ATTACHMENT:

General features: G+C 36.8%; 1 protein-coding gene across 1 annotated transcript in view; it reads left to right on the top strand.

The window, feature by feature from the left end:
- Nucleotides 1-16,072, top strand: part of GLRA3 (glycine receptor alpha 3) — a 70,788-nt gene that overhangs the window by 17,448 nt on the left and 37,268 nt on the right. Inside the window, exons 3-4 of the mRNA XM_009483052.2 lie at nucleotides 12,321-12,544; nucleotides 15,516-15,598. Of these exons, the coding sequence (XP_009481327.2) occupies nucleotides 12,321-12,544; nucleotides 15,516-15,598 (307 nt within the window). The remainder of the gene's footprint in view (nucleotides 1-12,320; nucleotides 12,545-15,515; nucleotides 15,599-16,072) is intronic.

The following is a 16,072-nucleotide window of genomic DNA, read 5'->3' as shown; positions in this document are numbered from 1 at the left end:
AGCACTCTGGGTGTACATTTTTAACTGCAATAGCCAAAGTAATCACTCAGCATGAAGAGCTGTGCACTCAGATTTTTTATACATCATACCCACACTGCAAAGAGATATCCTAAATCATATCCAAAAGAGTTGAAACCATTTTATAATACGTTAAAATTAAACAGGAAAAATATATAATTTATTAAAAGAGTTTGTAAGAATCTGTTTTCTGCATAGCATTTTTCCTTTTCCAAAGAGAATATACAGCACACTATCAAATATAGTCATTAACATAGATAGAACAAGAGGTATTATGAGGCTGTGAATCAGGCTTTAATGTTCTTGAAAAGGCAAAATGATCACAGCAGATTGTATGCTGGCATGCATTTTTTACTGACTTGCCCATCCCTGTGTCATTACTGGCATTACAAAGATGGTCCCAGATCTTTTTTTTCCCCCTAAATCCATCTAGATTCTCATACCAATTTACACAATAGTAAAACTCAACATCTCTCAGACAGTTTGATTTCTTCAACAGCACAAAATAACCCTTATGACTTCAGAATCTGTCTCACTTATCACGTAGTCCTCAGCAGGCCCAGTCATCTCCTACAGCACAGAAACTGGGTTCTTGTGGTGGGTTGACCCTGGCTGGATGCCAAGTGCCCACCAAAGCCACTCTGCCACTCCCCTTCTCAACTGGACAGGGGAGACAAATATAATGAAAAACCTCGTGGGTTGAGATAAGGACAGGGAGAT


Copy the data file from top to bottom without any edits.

General features: G+C 36.8%; 1 protein-coding gene across 1 annotated transcript in view; it reads left to right on the top strand.

The window, feature by feature from the left end:
- Nucleotides 1-16,072, top strand: part of GLRA3 (glycine receptor alpha 3) — a 70,788-nt gene that overhangs the window by 17,448 nt on the left and 37,268 nt on the right. Inside the window, exons 3-4 of the mRNA XM_009483052.2 lie at nucleotides 12,321-12,544; nucleotides 15,516-15,598. Of these exons, the coding sequence (XP_009481327.2) occupies nucleotides 12,321-12,544; nucleotides 15,516-15,598 (307 nt within the window). The remainder of the gene's footprint in view (nucleotides 1-12,320; nucleotides 12,545-15,515; nucleotides 15,599-16,072) is intronic.

The following is a 16,072-nucleotide window of genomic DNA, read 5'->3' as shown; positions in this document are numbered from 1 at the left end:
AGCACTCTGGGTGTACATTTTTAACTGCAATAGCCAAAGTAATCACTCAGCATGAAGAGCTGTGCACTCAGATTTTTTATACATCATACCCACACTGCAAAGAGATATCCTAAATCATATCCAAAAGAGTTGAAACCATTTTATAATACGTTAAAATTAAACAGGAAAAATATATAATTTATTAAAAGAGTTTGTAAGAATCTGTTTTCTGCATAGCATTTTTCCTTTTCCAAAGAGAATATACAGCACACTATCAAATATAGTCATTAACATAGATAGAACAAGAGGTATTATGAGGCTGTGAATCAGGCTTTAATGTTCTTGAAAAGGCAAAATGATCACAGCAGATTGTATGCTGGCATGCATTTTTTACTGACTTGCCCATCCCTGTGTCATTACTGGCATTACAAAGATGGTCCCAGATCTTTTTTTTCCCCCTAAATCCATCTAGATTCTCATACCAATTTACACAATAGTAAAACTCAACATCTCTCAGACAGTTTGATTTCTTCAACAGCACAAAATAACCCTTATGACTTCAGAATCTGTCTCACTTATCACGTAGTCCTCAGCAGGCCCAGTCATCTCCTACAGCACAGAAACTGGGTTCTTGTGGTGGGTTGACCCTGGCTGGATGCCAAGTGCCCACCAAAGCCACTCTGCCACTCCCCTTCTCAACTGGACAGGGGAGACAAATATAATGAAAAACCTCGTGGGTTGAGATAAGGACAGGGAGAT